She said: ‘Rather, he is facing prosecution for his encouragement of terrorist activity, of violence, as a means to shape society in accordance with his beliefs, rather than through free speech and democracy.’

An examination of Dymock’s computer revealed longstanding extremist views dating back to when he was aged 17, including a Google translation of the words ‘Kill all of the Jews’.

In summer 2017 posters showing racist and homophobic propaganda sprang up in at least 10 cities across Britain, including in Dundee, Southampton, Newport and Cambridge.

It was designed to intimidate gay, Jewish, black and Muslim people and bore the logo of a new extremist group.

On October 8, 2017, he wrote about the creation of SRN on a right-wing webpage stating the group was ‘focused on building a group of loyal men, true to the cause of National Socialism and establishing the Fascist state through revolution’.

Ms Ledward said SRN was one of a small number of groups which filled a ‘dubious gap’ left following the proscription of far-right group National Action and was itself banned in 2020.

The members wore masks, which made it hard to identify them, but they are believed to retain links to NA.

There was also a connection to US-based group Atomwaffen Division as the two terror cells promoted each other.

An image released by Counter Terrorism Policing North East is shown of a person wearing a top (right) similar to one which was recovered from Dymock’s home

Atomwaffen has been connected with five killings over the Atlantic and uses the most violent part of the white-power canon.

It then mixes it with Satanist-occult beliefs to portray an idea of an apocalyptic societal crash to come.

Dymock was known as Blitz, which was a name also linked to National Action – though this has never been cemented.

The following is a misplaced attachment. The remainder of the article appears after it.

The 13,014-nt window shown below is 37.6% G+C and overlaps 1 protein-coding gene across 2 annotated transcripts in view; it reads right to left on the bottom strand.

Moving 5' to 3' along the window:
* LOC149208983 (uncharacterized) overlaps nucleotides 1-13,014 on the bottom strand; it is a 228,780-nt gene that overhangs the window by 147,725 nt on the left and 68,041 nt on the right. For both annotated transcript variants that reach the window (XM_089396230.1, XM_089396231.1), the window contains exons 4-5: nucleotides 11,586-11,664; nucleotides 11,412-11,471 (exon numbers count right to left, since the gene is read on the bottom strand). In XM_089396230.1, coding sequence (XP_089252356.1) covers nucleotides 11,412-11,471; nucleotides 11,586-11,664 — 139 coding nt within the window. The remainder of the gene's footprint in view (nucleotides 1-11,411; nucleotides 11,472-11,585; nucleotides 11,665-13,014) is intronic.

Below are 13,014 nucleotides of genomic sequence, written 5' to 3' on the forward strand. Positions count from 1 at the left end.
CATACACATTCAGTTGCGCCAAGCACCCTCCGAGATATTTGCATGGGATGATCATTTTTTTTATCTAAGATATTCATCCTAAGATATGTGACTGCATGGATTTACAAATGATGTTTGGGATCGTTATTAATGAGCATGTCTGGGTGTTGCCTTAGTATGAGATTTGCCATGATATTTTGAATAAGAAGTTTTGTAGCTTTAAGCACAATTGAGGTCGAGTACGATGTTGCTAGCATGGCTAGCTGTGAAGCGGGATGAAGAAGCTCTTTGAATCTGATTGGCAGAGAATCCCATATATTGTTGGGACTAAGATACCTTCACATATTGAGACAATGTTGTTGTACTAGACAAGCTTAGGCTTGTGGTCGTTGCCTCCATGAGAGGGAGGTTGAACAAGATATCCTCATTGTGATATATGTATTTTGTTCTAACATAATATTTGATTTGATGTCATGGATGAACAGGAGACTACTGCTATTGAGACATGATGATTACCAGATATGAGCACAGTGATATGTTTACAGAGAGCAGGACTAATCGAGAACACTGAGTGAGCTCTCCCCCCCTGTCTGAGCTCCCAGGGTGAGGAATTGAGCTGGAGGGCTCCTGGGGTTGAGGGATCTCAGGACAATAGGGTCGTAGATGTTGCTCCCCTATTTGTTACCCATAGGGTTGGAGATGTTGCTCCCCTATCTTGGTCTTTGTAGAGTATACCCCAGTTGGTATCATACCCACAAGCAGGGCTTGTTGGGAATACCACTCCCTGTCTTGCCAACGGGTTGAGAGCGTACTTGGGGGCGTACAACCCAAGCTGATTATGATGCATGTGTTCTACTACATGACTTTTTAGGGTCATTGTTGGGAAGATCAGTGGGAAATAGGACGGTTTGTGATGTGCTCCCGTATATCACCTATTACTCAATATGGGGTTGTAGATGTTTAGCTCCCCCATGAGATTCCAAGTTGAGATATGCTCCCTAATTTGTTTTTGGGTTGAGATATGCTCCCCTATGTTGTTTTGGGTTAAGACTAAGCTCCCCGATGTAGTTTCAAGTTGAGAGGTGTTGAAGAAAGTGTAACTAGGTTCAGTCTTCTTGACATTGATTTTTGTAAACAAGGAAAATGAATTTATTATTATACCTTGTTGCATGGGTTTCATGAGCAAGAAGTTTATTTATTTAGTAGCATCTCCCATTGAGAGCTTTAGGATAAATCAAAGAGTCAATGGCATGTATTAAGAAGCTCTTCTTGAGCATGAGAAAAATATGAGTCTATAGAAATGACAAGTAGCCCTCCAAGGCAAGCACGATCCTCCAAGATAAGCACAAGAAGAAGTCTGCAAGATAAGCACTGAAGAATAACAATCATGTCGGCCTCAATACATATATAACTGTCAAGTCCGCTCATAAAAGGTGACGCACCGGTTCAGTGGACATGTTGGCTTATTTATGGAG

Jurors heard how Dymock was expelled from SRN in late February 2018, when the Blitz also split with the group.

He made an even extremer version of SRN called Sonnenkrieg Division, which looked up to Moors murderer Ian Brady and Charles Manson.

The group posted horrendous material online including for women and children to be raped and Prince Harry to be shot for marrying Meghan Markle.

Blitz even wrote in one chat Adolf Hitler should have been ashamed for ‘not slaughtering the subhuman British at Dunkirk’, the BBC reported.

Dymock, from Bath, Somerset, allegedly joined white supremacist groups Sonnenkrieg Division and System Resistance Network (SRN) between 2017 and 2018

Other comments included lowering sexual consent to 12 and police officers should be raped and killed.

SKD was said to have been set up as a European outfit for the Atomwaffen Division.

Leeds student Michael Szewczuk, who was in the group, said a woman he told to cut a Swastika into her body ‘can’t even carve her own skin properly’.

Despite their identities being concealed, the Blitz was one who left clues as to who he was.

He said he came from the west country, was in a ‘very wealthy tourist town’, released a date he was going to the US to meet Atomwaffen, said his ‘parents pay for everything’ and mentioned shopping at Morrisons.

But the biggest clue was his bedsheets, with the Neo-Nazi posting a picture in one chat of a book resting on the rainbow sheets.

They were also visible in other pictures he shared online, including one of himself and of a girl naked on the floor holding a document over her.

Dymock was arrested at Gatwick Airport in connection with other matters, where he had intended to board a flight to America in June 2018.

Police found in his luggage extreme right-wing literature including Siege, an anthology of pro-Nazi essays written by James Mason, and Mein Kampf, along with clothing bearing neo-Nazi logos.

He also had books, flags, clothes and badges with links to the extreme right wing in his bedroom at home and university.

Dymock claimed he was ‘set up’ by others, and that material linking him to content on the SRN website and Twitter account was ‘planted in his possession without his knowledge’.

He denied being a neo-Nazi and told police: ‘In fact, I am bisexual but lean towards being homosexual, in direct conflict with Nazism.’

And he told jurors he had the Adolf Hitler’s autobiographical manifesto – along with books on Satanism – for ‘research’ on right-wing populism.